contexts of art, as well as to enhance their response to art works. 6 credits. 

Honors Seminars 

The honors seminars are intensive studies of topics offered for junior and senior 
honors students. The honors students choose the topics for the seminars, help select 
the instructors and assist in the design of the seminars with the instructors. Each 
participant in the honors program shall complete two honors seminars. 



27 



Honors Independent Study 

An independent study project, the capstone of the honors program, provides the 
opportunity to carry out an extensive academic study of the student's own design. 
The project, overseen by a faculty member, must be approved by the Honors 
Director. When acceptable to an academic department such independent study may 
serve as the basis for departmental honors. Upon completion, the project will be 
presented publicly. 3 credits. 

Graduation Requirements 

In addition to the honors program and major requirements, honors students take: one 
leadership course; two (2) one-semester courses in science; two (2) sequential 
courses in a foreign language or exemption by examination or one foreign language 
course at the 300 level; a one-semester integrated course in mathematics and 
computer science (MAS 100) or one course in mathematics and one course in 
computer science; and two (2) courses in physical education. 

Cooperative Programs 

Allied Health Professions 

Lebanon Valley College has established a cooperative program ("2+2") with 
Thomas Jefferson University in Philadelphia, Pa. for students interested in the allied 
health professions. The college of Allied Health Sciences of Thomas Jefferson 
University offers baccalaureate programs in cytotechnology/cytogenetics, dental 
hygiene, diagnostic imaging (radiography/ultrasound), medical technology, and 
occupational therapy, and also offers an entry-level master's program in physical 
therapy. 

Students spend two years at Lebanon Valley College taking required courses in the 
basic sciences and other disciplines. During the second year, application is made to 
Thomas Jefferson University. Admission to Thomas Jefferson University is not 
automatic, and depends upon the academic record, recommendations and an inter- 
view. If accepted, the student spends two years (three years for physical therapy) at 
Thomas Jefferson University taking professional and clinical courses. Upon suc- 
cessful completion of the program, the student is awarded a baccalaureate degree (or 
master, for physical therapy) by Thomas Jefferson University. 

Lebanon Valley College also maintains a cooperative program with Hahnemann 
University in Philadelphia for students interested in medical technology ("2+3"). 
Students spend two years at Lebanon Valley and three years at Hahnemann 
University. The program at Hahnemann University combines both classroom/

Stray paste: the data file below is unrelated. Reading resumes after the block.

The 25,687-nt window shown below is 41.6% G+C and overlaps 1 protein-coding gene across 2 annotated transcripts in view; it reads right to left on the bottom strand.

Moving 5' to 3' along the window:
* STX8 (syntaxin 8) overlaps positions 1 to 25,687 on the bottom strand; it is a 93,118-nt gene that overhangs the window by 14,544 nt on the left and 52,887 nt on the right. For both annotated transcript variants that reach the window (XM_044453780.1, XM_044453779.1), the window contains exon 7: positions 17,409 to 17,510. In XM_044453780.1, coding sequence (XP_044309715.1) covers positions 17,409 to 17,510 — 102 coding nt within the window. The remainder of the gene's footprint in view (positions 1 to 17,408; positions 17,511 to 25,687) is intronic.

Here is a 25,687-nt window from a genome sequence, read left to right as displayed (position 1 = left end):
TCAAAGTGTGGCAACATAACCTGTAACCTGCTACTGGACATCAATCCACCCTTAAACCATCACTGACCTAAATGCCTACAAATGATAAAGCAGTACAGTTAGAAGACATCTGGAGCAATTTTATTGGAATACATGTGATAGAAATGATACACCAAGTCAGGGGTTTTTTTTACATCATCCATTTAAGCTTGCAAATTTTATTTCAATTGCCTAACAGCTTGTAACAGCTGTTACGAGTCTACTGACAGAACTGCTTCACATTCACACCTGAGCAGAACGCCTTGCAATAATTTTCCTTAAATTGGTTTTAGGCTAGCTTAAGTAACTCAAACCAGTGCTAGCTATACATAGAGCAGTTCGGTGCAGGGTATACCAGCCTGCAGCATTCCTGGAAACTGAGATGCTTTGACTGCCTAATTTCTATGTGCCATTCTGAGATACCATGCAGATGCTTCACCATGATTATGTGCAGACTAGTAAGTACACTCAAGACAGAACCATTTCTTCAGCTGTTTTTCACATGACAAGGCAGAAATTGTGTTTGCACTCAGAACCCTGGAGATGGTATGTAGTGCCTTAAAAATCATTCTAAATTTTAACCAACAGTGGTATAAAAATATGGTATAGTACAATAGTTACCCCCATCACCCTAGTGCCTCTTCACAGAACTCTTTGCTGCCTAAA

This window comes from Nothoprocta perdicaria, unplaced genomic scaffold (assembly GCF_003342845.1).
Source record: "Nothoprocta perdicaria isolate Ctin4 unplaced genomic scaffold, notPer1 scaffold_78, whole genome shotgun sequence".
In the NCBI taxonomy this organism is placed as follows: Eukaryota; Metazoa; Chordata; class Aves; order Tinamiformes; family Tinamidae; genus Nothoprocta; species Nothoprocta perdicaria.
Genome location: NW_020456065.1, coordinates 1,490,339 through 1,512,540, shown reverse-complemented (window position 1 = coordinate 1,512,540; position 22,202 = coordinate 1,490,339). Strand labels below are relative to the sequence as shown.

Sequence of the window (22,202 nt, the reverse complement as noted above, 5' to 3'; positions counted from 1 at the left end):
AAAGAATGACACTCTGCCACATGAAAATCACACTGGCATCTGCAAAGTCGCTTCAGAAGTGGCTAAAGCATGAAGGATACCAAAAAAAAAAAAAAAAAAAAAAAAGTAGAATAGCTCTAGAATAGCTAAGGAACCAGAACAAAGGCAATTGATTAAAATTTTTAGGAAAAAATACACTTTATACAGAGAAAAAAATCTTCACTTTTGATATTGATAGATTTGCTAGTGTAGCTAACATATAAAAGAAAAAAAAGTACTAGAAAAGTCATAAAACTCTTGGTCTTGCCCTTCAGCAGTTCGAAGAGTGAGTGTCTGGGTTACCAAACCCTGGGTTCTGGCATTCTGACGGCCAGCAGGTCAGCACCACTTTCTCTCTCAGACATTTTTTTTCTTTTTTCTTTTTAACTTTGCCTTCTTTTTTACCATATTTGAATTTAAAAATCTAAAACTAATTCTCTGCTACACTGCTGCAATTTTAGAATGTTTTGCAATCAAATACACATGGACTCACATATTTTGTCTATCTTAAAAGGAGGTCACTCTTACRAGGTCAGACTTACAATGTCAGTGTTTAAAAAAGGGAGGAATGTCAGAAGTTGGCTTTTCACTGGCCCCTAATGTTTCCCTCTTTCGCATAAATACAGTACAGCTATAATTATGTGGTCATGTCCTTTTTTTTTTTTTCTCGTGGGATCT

28 






laboratory study and off-campus salaried work experience. Admission procedures 
are similar to those described above. Upon successful completion of this program, 
the student is awarded the baccalaureate degree by Hahnemann University. 

Engineering 

In the cooperative "3+2" engineering program a student earns a B.S. degree from 
Lebanon Valley College and a B.S. degree in one of the fields of engineering from 
another institution. Lebanon Valley has cooperative agreements with Case Western 
Reserve University, Cleveland, Ohio; University of Pennsylvania, Philadelphia; 
and Widener University, Chester, Pa. Students who pursue this cooperative 
engineering program take three years of work at Lebanon Valley College and then 
usually take two additional years of work in engineering. 

Forestry and Environmental Studies 

Students completing a three-year program at Lebanon Valley College studying the 
liberal arts and the sciences basic to forestry and environmental sciences may apply 
for admission to the cooperative forestry program with Duke University, Durham, 
N.C. Upon completion of the first year of the two-year (plus one summer) program 
at Duke University, the student will receive the Bachelor of Science degree from 
Lebanon Valley College. After completion of the program at Duke, the student will 
receive the professional degree of Master of Forestry (M.F.) or Master of Envi- 
ronmental Management (M.E.M.) from Duke University. Students may major in 
biology, economics, political science, or mathematics at Lebanon Valley College. 

For specific program requirements in forestry, see page 90. For those in environmen- 
tal studies, see page 89. 

Medical Technology and Nuclear Medicine Technology 
The student spends three years at Lebanon Valley College taking courses to fulfill 
the requirements of the college and of the National Accrediting Agency for Clinical 
Laboratory Sciences. Before or during the third year of the program, the student 
applies to a hospital with a CAHEA approved school of medical technology where 
he/she spends the fourth year in training. Admission is not automatic and depends 
upon the academic record, recommendations and an interview. Upon satisfactorily 
completing the clinical year, the student is awarded the degree of Bachelor of Science 
in Medical Technology by Lebanon Valley College. The college is affiliated with the 
following hospitals: Sacred Heart Hospital (in Allentown), Harrisburg Hospital, 
Polyclinic Medical Center of Harrisburg, Jersey Shore Medical Center-Fitkin 
Hospital, Lancaster General Hospital, and Reading Hospital and Medical Center. 
However, the student is not limited to these affiliations and may seek acceptance at 



29 



other approved hospitals. (Refer to the Allied Health Professions section for 
additional programs in medical technology.)